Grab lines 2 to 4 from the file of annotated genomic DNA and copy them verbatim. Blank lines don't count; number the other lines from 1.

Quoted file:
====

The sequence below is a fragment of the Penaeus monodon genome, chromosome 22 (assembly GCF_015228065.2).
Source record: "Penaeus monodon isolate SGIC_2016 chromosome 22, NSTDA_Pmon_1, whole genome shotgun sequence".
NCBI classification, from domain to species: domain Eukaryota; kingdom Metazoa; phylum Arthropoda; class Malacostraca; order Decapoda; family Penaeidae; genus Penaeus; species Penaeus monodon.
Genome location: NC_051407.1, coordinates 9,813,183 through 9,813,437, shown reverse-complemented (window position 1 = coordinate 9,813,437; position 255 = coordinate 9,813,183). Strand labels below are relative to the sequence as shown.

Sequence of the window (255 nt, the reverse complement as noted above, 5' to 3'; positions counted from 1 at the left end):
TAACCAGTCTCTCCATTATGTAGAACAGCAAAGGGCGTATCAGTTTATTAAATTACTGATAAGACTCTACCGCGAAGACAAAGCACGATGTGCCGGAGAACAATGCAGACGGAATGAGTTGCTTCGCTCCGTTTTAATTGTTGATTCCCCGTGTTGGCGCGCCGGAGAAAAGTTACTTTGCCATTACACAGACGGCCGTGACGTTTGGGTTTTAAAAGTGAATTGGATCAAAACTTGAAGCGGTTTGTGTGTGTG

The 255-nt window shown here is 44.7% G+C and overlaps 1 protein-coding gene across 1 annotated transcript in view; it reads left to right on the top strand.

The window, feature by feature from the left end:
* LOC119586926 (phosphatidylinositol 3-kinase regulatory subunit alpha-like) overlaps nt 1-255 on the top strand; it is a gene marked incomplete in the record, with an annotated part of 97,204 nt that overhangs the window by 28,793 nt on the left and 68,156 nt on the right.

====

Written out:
Source record: "Penaeus monodon isolate SGIC_2016 chromosome 22, NSTDA_Pmon_1, whole genome shotgun sequence".
NCBI classification, from domain to species: domain Eukaryota; kingdom Metazoa; phylum Arthropoda; class Malacostraca; order Decapoda; family Penaeidae; genus Penaeus; species Penaeus monodon.
Genome location: NC_051407.1, coordinates 9,813,183 through 9,813,437, shown reverse-complemented (window position 1 = coordinate 9,813,437; position 255 = coordinate 9,813,183). Strand labels below are relative to the sequence as shown.